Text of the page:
by Stephanie Overby

Process Automation and Change Management: Miami Courts Stop Pushing Paper

Apr 01, 20032 mins

Miami-Dade County Clerk of Court's office spent $18 million on a project that includes an image-based document-management system. Problem was the traffic court judges hated it.

Some situations are ripe for automation. But that doesn’t mean all users are ready to embrace it.

Before 1998, the Miami-Dade County Clerk of Courts was a paper skyscraper, annually dealing with 500,000 cases and 2 million attendant documents. The typical traffic citation would be handled 37 times. Each citation would attract more documents (arrest records, pleadings, court motions). Updates were keyed and rekeyed into the clerk’s databases. And each court day, county employees would have to dig out and lug heavy file-filled boxes to one of 21 traffic courtrooms.

So the clerk’s office (along with the 11th Judicial Circuit Court and the Miami-Dade County government) spent $18 million on an image-based document-management system from FileNet of Costa Mesa, Calif. The system, which Accenture consultants helped implement, scans incoming documents, and each case gets its own electronic file.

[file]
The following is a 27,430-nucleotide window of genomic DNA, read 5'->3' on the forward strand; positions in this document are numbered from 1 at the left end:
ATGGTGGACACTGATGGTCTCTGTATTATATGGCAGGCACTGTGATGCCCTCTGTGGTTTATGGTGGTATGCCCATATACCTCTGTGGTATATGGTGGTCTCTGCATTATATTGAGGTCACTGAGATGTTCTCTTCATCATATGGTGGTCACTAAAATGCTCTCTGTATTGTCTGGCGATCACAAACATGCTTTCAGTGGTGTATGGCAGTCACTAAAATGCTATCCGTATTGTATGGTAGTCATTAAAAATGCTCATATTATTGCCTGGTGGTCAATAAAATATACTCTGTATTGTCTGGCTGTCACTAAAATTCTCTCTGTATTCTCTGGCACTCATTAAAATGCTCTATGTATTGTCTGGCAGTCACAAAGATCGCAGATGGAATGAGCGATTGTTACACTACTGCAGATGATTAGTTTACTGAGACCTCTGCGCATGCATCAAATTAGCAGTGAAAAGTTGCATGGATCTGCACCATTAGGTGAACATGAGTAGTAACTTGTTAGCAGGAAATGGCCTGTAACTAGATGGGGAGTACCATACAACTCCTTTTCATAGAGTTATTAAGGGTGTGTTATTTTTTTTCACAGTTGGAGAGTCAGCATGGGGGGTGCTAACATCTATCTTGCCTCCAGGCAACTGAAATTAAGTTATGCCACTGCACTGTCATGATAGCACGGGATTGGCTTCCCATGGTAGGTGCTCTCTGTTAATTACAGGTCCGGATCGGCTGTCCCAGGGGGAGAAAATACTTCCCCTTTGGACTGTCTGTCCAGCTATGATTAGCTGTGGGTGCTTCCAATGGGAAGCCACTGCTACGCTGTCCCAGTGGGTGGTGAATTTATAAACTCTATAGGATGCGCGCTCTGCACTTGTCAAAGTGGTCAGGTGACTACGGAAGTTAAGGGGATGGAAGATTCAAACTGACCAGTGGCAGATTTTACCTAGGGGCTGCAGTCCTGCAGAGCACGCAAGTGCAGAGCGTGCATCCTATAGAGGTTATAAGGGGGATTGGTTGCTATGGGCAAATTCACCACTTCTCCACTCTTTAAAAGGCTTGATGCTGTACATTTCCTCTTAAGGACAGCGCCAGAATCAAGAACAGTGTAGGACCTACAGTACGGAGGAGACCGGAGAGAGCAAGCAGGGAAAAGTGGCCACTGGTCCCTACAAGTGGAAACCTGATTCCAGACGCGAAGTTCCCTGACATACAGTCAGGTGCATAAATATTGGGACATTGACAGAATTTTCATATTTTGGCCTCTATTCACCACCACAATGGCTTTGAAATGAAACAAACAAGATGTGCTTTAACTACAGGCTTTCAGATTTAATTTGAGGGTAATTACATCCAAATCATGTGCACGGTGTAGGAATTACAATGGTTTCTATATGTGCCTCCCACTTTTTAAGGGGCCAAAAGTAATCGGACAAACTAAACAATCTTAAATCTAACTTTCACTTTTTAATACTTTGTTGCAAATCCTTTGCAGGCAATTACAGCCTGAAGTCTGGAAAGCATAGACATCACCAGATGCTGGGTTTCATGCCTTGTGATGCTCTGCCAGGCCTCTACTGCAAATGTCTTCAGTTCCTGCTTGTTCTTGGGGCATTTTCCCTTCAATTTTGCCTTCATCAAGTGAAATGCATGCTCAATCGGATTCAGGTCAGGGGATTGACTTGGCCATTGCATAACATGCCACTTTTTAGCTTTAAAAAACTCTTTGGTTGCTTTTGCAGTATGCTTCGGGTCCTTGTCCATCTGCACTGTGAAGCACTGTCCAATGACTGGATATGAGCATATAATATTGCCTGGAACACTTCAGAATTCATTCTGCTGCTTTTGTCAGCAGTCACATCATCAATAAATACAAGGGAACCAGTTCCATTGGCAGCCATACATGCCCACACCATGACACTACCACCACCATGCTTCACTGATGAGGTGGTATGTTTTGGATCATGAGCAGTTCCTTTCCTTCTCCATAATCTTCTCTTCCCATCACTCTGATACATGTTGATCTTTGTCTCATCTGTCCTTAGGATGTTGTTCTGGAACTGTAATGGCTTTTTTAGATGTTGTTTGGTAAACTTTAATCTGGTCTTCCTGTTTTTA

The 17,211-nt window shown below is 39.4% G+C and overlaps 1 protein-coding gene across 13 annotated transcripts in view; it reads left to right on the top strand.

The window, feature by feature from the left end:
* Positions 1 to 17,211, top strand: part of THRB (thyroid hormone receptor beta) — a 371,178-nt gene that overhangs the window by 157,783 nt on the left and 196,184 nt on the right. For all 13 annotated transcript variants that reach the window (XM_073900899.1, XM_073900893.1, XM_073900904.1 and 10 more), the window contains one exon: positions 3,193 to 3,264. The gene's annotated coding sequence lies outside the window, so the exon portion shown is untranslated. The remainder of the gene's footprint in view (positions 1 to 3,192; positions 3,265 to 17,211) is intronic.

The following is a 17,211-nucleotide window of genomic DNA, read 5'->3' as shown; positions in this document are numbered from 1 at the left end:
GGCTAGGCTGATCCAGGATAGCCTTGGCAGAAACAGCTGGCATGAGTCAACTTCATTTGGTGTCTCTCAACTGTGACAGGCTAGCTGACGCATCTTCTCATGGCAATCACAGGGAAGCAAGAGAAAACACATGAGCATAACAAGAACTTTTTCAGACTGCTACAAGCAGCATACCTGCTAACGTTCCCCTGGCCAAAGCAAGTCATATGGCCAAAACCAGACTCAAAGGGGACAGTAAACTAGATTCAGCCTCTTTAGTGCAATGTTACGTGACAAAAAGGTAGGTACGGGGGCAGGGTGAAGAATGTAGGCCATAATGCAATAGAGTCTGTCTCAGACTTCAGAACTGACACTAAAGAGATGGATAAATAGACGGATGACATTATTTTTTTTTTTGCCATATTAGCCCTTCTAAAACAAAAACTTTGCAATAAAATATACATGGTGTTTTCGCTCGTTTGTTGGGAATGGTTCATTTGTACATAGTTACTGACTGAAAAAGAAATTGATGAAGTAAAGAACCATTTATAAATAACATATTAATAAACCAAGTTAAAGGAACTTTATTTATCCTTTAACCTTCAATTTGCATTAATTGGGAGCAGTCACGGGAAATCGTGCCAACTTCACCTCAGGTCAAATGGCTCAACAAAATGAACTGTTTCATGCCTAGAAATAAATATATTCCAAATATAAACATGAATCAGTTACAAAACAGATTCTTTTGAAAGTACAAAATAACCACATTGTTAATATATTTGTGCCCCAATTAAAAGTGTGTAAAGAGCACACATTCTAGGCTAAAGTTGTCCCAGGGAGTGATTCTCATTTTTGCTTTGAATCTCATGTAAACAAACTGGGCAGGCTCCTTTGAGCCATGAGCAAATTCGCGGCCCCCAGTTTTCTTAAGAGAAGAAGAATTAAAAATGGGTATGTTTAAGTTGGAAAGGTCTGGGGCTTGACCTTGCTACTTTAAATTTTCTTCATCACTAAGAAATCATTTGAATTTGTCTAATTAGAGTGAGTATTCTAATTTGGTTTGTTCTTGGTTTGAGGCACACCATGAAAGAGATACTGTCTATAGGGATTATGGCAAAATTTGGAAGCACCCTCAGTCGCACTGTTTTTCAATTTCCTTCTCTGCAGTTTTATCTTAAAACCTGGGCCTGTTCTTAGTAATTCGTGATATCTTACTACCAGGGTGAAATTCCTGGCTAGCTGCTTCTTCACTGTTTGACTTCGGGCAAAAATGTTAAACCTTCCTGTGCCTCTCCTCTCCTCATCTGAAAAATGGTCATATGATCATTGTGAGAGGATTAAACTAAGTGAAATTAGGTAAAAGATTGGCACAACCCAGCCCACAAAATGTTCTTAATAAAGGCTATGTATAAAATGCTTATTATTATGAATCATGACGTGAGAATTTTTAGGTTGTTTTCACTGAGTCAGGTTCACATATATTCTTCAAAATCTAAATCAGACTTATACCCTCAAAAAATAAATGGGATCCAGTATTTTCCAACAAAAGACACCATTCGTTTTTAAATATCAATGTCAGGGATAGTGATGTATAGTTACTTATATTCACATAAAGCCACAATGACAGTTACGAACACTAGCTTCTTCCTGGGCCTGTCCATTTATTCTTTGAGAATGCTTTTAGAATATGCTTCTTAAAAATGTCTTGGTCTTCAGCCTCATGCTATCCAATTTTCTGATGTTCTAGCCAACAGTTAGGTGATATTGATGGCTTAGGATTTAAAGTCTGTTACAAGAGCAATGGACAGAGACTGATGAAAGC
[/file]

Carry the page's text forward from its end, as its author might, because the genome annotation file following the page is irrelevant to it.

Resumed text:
But while court workers were keen to learn the new system, the traffic judges didn’t like it.

“Some judges thought we were just trying to get them to do the courtroom clerk’s job,” says Thomas James, CIO of Miami-Dade Clerk of Courts. “Some thought the new system would slow them down. Some thought the presence of a PC monitor on the bench would inhibit their ability to have eye contact with people and that they’d lose control of their courtroom.”

To win judicial acceptance, the project leaders provided the judges with three weeks of individual training and a system that wouldn’t slow them down. “If we had not been successful in providing a responsive system, it would never have been accepted by the judges. Speed came to be the primary issue,” James says. The system also allows a judge’s clerk to take control.

Since implementation at the end of 1999, the court has started to save $1 million a year (staff was reduced by 15 percent and overtime costs were cut in half) and has increased traffic fee collection by 60 percent. James says the office now has about 3,500 more square feet of storage space.

Next: e-traffic tickets. A pilot project underway allows the clerk’s office to receive electronic citations issued by the Florida Highway Patrol. The clerk’s office awaits approval to enable citizens to pay for traffic citations online. And no need to see a judge.